Thank You Apple on behalf of My Childrens' Ears

by Erica Sadun

In recent times, I've had to ban my kids from using iPods with headphones because they play with the volume controls and blast their ears. Expensive headphones with volume limiters didn't work because they quickly figured out how to adjust the volume control on the headphones. For the last few months, I've had them use an external speaker (Radio-Shack 277-1008C) but it wasn't only awkward, it used batteries and was only a make-shift solution.



Enter today's 1.1.1 software update for the nano and 5G iPods. In the Settings, you'll find a new Volume Limit option. It lets you set the maximum playback volume for your iPod, regardless of how the kids adjust the scroll wheel.



What's more you can "lock" it with a custom combination so your tech-savvy kids can't bypass it easily. (They'd have to restore the iPod to get past the lock).



Step-by-step instructions here.



Thank you, Apple!


6 Comments

Nathaniel
2006-03-29 15:57:44
wow, that is super-cool. I'll never use it, but what a great family-friendly feature.
Mike K.
2006-03-29 16:05:06
If your kids are tech-saavy, then "restoring" the iPod isn't something that's going to dissuade them.


Sure, all their music on the iPod will disappear. Then they need only connect it to their Mac/PC, and iTunes will cheerfully load it all back on for them with nary a button to press.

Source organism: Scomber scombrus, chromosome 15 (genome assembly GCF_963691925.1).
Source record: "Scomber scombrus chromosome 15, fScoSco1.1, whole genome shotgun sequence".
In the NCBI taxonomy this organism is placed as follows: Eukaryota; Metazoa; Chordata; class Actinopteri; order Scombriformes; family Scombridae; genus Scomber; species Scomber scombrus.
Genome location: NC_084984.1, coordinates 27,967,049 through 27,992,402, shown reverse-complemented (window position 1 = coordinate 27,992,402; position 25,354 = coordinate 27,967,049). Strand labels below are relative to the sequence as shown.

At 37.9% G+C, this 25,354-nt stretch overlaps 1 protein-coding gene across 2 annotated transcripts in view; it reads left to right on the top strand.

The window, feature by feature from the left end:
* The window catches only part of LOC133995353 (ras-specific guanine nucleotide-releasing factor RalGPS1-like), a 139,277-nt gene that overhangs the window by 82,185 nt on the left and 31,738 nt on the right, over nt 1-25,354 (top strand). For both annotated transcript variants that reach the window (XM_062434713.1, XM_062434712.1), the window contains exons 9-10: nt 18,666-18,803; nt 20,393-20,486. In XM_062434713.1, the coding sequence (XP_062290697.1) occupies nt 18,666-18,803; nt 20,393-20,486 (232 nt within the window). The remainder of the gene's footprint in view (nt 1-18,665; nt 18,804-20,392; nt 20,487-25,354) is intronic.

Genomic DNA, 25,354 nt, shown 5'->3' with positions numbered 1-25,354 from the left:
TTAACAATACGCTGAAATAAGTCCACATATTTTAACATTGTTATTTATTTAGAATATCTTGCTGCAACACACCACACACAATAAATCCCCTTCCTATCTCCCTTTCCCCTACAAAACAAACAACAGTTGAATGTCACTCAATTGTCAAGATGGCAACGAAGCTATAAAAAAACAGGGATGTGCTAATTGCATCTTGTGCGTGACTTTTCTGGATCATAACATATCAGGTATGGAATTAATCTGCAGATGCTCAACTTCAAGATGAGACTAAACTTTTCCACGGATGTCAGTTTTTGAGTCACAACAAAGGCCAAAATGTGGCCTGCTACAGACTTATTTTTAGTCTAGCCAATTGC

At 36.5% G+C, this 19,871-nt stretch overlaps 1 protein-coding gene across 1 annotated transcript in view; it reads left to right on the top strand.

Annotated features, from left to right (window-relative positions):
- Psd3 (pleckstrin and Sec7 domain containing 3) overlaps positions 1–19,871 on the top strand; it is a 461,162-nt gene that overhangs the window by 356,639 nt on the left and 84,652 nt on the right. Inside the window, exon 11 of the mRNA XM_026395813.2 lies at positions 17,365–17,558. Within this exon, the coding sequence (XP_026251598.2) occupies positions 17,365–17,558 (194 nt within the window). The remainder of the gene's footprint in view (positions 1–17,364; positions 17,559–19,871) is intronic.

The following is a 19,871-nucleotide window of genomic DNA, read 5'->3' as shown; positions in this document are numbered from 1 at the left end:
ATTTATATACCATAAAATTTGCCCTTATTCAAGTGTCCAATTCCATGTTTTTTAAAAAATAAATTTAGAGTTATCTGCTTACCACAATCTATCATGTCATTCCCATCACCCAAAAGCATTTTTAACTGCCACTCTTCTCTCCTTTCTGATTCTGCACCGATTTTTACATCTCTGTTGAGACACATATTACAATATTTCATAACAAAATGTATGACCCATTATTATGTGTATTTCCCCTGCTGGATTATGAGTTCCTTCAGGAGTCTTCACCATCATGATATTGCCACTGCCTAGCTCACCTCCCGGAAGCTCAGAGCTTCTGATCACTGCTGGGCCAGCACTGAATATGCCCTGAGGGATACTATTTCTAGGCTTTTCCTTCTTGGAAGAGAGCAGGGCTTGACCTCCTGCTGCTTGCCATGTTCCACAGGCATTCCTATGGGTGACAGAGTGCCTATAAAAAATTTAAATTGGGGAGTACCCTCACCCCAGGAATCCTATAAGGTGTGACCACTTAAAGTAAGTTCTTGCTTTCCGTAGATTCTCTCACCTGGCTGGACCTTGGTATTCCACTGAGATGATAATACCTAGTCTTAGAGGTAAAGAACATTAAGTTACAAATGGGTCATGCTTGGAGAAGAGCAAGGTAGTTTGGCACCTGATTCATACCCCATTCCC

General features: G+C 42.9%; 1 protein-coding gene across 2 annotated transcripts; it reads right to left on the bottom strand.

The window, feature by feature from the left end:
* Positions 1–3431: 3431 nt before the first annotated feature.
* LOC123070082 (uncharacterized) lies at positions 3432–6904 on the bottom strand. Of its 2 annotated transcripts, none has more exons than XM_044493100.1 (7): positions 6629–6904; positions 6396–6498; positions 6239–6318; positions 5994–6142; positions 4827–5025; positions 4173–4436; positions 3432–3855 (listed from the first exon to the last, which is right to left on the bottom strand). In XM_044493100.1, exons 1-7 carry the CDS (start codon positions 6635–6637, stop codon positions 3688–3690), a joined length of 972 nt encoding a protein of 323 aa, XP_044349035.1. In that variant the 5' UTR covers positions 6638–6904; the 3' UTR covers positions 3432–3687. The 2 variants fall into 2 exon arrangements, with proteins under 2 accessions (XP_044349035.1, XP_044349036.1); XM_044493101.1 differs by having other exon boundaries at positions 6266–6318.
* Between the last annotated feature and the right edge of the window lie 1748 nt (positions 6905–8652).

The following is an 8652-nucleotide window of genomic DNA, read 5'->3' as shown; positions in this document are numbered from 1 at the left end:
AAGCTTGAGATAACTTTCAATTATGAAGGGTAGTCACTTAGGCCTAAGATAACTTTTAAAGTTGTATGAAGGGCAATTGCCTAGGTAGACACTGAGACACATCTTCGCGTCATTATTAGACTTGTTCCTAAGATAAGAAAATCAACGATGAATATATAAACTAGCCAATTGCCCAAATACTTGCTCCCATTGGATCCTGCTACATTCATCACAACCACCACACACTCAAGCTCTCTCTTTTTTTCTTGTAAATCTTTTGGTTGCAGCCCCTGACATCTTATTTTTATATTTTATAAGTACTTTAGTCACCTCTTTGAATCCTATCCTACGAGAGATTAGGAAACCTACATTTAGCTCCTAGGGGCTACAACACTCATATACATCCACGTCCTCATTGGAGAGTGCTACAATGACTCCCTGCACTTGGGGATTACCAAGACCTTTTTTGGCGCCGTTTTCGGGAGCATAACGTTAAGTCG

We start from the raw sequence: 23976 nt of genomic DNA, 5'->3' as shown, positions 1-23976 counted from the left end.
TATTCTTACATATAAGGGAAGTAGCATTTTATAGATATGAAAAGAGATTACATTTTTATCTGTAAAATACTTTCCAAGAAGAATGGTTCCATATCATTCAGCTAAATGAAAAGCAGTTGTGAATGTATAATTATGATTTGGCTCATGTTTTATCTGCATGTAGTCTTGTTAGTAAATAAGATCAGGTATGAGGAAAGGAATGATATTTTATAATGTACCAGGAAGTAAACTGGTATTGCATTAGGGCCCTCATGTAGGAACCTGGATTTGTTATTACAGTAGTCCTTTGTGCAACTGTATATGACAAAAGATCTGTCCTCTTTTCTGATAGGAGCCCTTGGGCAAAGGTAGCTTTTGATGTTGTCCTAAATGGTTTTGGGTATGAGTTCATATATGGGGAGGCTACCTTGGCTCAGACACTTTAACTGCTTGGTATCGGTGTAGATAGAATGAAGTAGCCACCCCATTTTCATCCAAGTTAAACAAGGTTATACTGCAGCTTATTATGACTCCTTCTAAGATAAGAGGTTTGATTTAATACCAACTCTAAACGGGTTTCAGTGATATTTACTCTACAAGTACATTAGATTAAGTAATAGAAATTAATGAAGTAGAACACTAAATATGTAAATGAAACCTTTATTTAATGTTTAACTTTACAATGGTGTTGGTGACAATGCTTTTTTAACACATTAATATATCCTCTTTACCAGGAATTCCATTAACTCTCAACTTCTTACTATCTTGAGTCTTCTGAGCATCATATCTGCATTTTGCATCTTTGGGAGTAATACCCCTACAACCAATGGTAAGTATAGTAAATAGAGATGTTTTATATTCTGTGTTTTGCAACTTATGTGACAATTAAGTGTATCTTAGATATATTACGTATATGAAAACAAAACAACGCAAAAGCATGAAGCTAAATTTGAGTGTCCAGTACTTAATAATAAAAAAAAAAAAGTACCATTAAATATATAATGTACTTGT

While it's nice to see that Apple has added this feature for younger kids, the lock feature is easily bypassed by anyone who can launch "iPod Software Updater" and press the restore button.

Erica Sadun
2006-03-29 16:13:57
My concern lies mostly my 3-yo who tends to hack & rewire things and I'm pretty sure he doesn't yet know how to launch the iPod Software Updater--at least for a few more months. (Within the last month he climbed up to where we keep all the TV stuff and rewired the TiVo and the Neuros MPEG recorder. It took me ages to figure out why the Neuros wasn't working right. He'd gone into my office, taken out the old Recorder Mark 1 and replaced the Neuros Mark 2 on the TV with the Mark 1 version and hidden the Mark 2 in the Lego bin.)

2006-03-29 18:30:43
This will work great with younger kids that are banned from doing anything beyond listening to the music. This is a good start. There is going to be a generation of people with bad hearing because people listen with the music too loud.
Alexander Venzke
2006-03-30 00:47:04
Hi,
Isn’t that just too easy? Why to blame Apple for having to loud ipod for protecting the kids instead of disallowing the kids to use an ipod if they are not following the rules. And one of those rules shall be not to listen to loud to the music.


I am father of a 6y old daughter, so I might know what I’m talking about. For me this is a question if I am responsibility for my kids or is it Apple. Sometimes, my guess is that ‘folks’ makes it easy for them self in having Company regulate certain functions vs. the personal responsibility of themselves and their children.


Further more, as seen, it will be easy for young kids soon to figure out how to work-a-round a certain rule/regulation. Btw: that’s what children purpose is (in a philosophical way) since the have to change traditions, evolve and build a different society… :)

aodhan
2006-03-30 07:06:26
C'mon. It's not like personal music devices didn't suddenly pop into being with the iPod. I remember the same complaints when Sony Walkmans were cool. I don't remember litigation solving anything then either.